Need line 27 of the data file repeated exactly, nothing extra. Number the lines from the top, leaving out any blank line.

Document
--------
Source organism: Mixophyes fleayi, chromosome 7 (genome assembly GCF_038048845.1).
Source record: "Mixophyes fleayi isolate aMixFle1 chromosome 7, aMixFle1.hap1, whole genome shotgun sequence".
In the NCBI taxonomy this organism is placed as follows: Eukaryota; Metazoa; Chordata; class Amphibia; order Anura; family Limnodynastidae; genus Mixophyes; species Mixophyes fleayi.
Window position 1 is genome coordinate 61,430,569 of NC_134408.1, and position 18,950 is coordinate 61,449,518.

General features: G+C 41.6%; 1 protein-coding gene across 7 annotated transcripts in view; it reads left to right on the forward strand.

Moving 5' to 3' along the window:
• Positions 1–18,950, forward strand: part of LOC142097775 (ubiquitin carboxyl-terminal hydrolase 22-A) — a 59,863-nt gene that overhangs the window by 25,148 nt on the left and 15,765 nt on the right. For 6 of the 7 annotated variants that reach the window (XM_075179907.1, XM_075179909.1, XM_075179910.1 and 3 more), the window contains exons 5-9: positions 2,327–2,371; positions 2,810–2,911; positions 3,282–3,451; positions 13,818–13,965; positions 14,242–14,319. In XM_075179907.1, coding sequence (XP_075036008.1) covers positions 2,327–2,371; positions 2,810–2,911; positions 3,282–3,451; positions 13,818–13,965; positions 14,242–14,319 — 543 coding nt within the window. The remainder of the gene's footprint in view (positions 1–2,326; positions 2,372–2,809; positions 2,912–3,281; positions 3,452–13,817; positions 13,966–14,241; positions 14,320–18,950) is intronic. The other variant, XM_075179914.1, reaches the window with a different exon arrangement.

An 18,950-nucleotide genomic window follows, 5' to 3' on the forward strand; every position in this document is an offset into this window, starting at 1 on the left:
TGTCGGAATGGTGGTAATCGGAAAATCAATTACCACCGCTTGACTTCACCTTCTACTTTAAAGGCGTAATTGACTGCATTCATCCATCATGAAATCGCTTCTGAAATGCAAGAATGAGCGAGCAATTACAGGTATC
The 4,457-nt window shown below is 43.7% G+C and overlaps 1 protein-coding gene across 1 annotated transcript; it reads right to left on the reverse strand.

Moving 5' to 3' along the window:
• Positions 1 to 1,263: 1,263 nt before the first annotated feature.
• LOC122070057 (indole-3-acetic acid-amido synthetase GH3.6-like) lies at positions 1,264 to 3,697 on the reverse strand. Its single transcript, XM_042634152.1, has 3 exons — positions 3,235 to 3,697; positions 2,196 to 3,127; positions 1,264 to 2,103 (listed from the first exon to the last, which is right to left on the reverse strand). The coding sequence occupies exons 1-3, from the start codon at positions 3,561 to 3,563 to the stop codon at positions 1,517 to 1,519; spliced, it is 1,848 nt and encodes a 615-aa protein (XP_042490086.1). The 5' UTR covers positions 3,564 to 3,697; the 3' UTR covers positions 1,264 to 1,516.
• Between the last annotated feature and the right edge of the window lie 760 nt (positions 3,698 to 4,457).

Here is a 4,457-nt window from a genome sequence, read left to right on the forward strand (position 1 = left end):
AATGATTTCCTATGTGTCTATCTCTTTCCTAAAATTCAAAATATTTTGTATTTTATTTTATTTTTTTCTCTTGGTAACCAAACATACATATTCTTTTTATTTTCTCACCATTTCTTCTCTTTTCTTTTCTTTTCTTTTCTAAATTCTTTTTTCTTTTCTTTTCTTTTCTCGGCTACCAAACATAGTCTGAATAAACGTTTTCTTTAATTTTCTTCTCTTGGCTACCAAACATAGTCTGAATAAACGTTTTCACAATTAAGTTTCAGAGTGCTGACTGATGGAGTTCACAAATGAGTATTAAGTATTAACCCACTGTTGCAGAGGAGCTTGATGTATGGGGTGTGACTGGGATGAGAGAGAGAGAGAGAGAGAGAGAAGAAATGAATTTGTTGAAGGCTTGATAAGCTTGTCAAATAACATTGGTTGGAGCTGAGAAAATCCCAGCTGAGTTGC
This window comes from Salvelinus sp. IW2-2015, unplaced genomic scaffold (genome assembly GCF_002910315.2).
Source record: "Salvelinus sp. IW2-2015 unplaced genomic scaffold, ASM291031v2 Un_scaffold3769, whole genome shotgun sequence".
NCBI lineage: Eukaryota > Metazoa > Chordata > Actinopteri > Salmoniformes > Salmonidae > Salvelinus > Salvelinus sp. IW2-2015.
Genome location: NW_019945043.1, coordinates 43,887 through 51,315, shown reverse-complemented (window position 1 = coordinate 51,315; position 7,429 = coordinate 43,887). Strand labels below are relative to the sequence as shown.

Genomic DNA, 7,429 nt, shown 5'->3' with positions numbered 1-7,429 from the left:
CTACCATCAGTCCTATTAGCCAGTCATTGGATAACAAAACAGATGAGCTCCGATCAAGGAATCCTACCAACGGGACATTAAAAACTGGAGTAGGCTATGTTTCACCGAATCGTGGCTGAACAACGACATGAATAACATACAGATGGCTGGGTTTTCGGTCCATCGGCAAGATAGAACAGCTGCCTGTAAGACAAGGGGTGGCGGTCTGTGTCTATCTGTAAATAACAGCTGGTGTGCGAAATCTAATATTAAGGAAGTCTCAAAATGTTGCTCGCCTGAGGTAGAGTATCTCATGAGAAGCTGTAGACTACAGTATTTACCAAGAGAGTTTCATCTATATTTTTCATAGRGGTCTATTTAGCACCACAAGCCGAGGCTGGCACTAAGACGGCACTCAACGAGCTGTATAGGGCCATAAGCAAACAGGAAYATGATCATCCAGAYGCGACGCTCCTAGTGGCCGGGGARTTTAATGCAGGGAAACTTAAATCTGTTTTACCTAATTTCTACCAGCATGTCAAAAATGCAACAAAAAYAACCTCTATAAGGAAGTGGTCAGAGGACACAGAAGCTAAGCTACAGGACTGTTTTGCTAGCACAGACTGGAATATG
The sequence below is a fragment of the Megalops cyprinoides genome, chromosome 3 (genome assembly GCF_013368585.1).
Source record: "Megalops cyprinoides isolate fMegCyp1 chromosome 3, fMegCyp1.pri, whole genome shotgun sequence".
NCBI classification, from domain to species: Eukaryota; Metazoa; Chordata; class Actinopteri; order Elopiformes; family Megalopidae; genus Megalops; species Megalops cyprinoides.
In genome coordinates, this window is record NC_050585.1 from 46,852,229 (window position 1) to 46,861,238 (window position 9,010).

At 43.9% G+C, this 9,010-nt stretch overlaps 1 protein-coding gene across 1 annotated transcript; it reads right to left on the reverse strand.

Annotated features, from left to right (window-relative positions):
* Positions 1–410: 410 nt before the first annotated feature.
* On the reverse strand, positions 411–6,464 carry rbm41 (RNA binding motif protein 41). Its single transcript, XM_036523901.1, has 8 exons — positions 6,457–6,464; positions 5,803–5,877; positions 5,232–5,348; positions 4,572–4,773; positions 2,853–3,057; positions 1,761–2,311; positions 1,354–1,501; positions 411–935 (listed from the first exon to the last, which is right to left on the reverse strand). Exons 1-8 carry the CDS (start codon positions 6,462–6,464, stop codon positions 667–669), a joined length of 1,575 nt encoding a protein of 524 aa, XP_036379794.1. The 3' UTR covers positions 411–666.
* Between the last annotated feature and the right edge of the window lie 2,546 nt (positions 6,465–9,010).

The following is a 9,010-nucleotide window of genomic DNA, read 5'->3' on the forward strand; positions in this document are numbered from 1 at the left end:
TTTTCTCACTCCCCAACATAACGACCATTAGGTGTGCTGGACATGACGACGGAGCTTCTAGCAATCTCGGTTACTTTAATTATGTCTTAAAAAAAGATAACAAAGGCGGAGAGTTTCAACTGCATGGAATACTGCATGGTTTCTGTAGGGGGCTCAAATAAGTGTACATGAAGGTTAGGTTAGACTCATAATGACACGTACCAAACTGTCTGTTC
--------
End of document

At 43.9% G+C, this 9,010-nt stretch overlaps 1 protein-coding gene across 1 annotated transcript; it reads right to left on the reverse strand.